A secluded community on Hawaii’s most ‘inaccessible’ island is the last coronavirus-free county in the United States – 155 years after the region was used to isolate patients with Hansen’s disease, or leprosy.
Nestled on the island of Moloka‘i, the 12 residents of the Kalaupapa settlement of Kalawao County, which has 75 residents, have so far escaped the ravages of the coronavirus.
The county has recorded a shocking zero cases and zero deaths throughout the entirety of the pandemic – a commendable feat as the U.S. reports 12million cases and 255,000 deaths.
ABC 7 said that in May, 231 of the country’s 3,143 counties had remained case free since the first report in January.
Hawaii’s Kalawao County (pictured) is the last US county to have zero coronavirus cases and zero deaths amid the pandemic
Pictured: Hawaii state officials assist visitors at the Daniel K. Inouye International Airport Thursday, Oct. 15, 2020, in Honolulu
But by October, that group had shrunk to just six counties that had no coronavirus cases before dwindling down to just one.
The revelation comes after Hawaiian officials implemented new pandemic travel restrictions ahead of the holiday season
According to the U.S. National Park Service, King Kamehameha V in 1865 approved ‘An Act to Prevent the Spread of Leprosy,’ which required residents suffering from the disease to isolate.
Kalaupapa was ‘chosen to isolate people with, what was at that time, an incurable illness. The peninsula was remote and fairly inaccessible,’ NPS wrote.
Hawaiian officials in 1865 forced residents with Hansen’s disease, or leprosy, to live on the Kalaupapa settlement (pictured)
‘To the south, the area was cut off from the rest of Molokai by a sheer8 pali, or cliff, reaching nearly 2000 feet. The ocean surrounded the rest of the area to the east, north and west. Boat landings were only practical in good weather only.’
The first group of nine men and three women were dropped off at the settlement in January 1866, but the community would grow to around 8,000 patients.
The law was banned in 1969 and Hawaiian officials gave residents the option to leave the settlement. Now, only a dozen of 8,000 patients remain.
Dr. Glenn Wasserman, chief of communicable disease at the state health department, told ABC 7 that despite the optimistic statistics, the area is considered ‘medically underserved.’
Wasserman admitted that Kalawao County has not administered many coronavirus tests, but he ordered a few after some residents interacted with people outside the community.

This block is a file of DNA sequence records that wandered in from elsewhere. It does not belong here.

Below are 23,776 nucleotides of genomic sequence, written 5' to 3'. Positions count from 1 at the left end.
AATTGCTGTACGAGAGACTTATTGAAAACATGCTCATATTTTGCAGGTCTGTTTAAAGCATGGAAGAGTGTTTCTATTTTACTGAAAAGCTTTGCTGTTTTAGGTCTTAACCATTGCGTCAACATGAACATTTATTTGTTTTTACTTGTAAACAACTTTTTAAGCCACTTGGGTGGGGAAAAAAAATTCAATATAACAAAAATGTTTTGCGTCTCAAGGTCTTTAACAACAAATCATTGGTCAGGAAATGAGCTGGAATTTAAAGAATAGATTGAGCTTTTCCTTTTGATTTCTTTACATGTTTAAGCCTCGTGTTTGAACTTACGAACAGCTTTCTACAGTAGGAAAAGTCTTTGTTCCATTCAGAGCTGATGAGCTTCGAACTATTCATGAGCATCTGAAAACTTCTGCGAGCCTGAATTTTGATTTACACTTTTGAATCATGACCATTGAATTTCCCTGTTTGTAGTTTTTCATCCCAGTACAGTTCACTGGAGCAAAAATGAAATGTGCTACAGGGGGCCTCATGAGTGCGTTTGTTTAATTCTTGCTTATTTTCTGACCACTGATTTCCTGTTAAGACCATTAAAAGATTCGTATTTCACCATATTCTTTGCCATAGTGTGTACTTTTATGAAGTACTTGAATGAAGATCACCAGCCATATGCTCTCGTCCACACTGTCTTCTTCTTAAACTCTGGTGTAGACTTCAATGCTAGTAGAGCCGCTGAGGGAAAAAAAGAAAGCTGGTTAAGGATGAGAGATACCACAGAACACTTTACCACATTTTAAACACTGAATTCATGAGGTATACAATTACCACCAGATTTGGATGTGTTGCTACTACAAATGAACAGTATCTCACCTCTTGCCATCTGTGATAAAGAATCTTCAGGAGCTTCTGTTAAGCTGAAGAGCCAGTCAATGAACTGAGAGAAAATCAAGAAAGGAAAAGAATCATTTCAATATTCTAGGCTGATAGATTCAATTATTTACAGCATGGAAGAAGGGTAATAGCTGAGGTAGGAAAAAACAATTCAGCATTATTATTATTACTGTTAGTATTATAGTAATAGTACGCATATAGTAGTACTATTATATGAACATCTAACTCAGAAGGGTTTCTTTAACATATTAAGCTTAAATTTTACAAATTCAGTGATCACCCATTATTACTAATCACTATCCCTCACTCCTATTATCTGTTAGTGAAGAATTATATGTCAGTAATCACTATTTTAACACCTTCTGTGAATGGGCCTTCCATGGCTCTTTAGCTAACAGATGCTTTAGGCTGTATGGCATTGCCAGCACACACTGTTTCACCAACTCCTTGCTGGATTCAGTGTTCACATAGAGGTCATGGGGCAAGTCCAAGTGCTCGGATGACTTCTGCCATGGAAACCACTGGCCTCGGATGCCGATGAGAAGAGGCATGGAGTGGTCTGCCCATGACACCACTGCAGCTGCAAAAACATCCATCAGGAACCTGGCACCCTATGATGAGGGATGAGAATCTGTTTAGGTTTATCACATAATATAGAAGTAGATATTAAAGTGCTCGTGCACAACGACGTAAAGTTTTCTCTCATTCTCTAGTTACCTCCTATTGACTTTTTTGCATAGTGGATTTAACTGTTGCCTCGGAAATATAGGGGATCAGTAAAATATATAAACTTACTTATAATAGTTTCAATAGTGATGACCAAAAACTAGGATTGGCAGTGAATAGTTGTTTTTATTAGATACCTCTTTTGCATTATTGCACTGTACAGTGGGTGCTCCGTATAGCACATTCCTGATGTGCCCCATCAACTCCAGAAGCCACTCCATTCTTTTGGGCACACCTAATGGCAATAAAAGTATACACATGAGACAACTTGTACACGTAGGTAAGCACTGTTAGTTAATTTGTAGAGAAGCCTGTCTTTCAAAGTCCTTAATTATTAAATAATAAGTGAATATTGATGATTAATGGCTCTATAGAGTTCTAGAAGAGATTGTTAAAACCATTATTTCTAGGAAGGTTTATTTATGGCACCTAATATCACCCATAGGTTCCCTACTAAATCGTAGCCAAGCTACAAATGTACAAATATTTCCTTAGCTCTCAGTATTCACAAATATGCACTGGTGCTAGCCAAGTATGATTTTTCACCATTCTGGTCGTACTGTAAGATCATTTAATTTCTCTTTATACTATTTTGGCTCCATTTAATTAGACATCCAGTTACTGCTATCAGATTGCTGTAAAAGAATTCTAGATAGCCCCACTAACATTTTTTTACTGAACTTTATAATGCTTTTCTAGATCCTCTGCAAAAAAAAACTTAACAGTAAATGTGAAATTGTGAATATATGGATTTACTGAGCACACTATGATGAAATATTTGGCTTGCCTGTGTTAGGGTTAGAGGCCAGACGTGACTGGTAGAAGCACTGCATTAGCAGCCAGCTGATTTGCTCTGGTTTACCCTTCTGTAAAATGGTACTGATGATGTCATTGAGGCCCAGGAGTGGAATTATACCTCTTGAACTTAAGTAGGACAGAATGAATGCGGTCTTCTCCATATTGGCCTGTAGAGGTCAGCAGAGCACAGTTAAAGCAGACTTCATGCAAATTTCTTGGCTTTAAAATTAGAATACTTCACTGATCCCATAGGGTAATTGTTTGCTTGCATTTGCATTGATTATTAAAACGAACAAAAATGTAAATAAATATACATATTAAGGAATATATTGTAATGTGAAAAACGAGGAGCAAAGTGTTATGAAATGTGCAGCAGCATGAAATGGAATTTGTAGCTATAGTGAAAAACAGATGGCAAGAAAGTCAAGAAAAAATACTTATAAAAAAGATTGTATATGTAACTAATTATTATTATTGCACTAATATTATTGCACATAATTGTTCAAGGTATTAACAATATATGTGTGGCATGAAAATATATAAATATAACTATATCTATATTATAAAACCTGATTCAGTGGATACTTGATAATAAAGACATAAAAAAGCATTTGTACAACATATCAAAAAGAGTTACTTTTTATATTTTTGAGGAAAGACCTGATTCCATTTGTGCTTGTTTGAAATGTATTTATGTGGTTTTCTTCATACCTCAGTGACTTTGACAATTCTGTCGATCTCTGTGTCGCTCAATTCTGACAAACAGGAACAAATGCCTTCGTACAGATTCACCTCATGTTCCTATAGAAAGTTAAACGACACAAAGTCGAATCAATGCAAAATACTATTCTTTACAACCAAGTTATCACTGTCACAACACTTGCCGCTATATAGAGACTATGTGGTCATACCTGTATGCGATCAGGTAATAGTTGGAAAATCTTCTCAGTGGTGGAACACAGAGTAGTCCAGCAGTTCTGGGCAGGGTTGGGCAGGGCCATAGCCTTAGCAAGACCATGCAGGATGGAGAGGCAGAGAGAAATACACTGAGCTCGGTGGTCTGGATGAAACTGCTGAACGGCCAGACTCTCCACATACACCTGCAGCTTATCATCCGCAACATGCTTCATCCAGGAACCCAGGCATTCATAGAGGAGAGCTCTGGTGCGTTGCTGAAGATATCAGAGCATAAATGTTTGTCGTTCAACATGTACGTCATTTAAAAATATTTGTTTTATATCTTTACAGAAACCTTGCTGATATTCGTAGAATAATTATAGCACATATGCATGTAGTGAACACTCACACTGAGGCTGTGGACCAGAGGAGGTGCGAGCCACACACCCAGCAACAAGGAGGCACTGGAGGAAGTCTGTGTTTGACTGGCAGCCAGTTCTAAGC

All tests came back negative, ABC 7 reports.
Wasserman explained that the patients of Kalaupapa are acutely vulnerable to the coronavirus. The average patient age in 86 and many have a number of medical conditions.
Firm guidelines were enacted, including a ban on visitors and mandated quarantines if staff or patients leave and return to the community.
‘We felt that that approach was much more reliable than lab testing everyone who came in,’ Wasserman told ABC 7.
He added that without consistent testing to confirm negative results, it’s possible that someone returned to the community, quarantined and never spread the infection.
Dr. Glenn Wasserman told ABC 7 that Kalawao County (pictured) is considered a ;medically underserved area’ by local health officials
Baron Chan, the health department’s Hansen’s disease branch chief, told ABC7 that the rules have put a strain on community members and patients.
Patients who traveled to Oaho to visit medical specialists before the pandemic have deferred treatment. Some staffers who live outside of Kalaupapa decided to remain there, meaning they haven’t seen their families in months.
Chan told ABC 7 that the current situation echoed the one from more than a century ago.
‘When they were sent to Kalaupapa, patients were taken from their families and friends and they were experiencing loneliness,’ Chan said.
‘You’re seeing that throughout the world now.’
Wasserman added: ‘Their sacrifice is part of the continuing legacy of Kalaupapa. We accomplished what we set out to do and we need to do it until the pandemic is over.’
A traveler is assisted by a state official at the Daniel K. Inouye International Airport in Hawaii on October 15 amid new restrictions
According to Hawaii’s coronavirus dashboard, the state has recorded 17,098 cases and 231 deaths so far.
The island of Moloka‘i, where Kalawao County sits, amassed only 17 cases and zero deaths. Meanwhile, Oahu Island has counted 14,698 cases and 180 deaths – a large chunk of overall numbers.
Nationally, the seven-day positivity rate reached 9.8 per cent and US health officials said there were 160,000 new coronavirus cases on Thursday – the first time over 150,000 infections since the pandemic began.
Hawaiian officials have recently required travelers to present a negative coronavirus test before flying to the islands, and upped the face mask requirements.
Violations can end in misdemeanor with up to one year in jail and a $5,000 fine.
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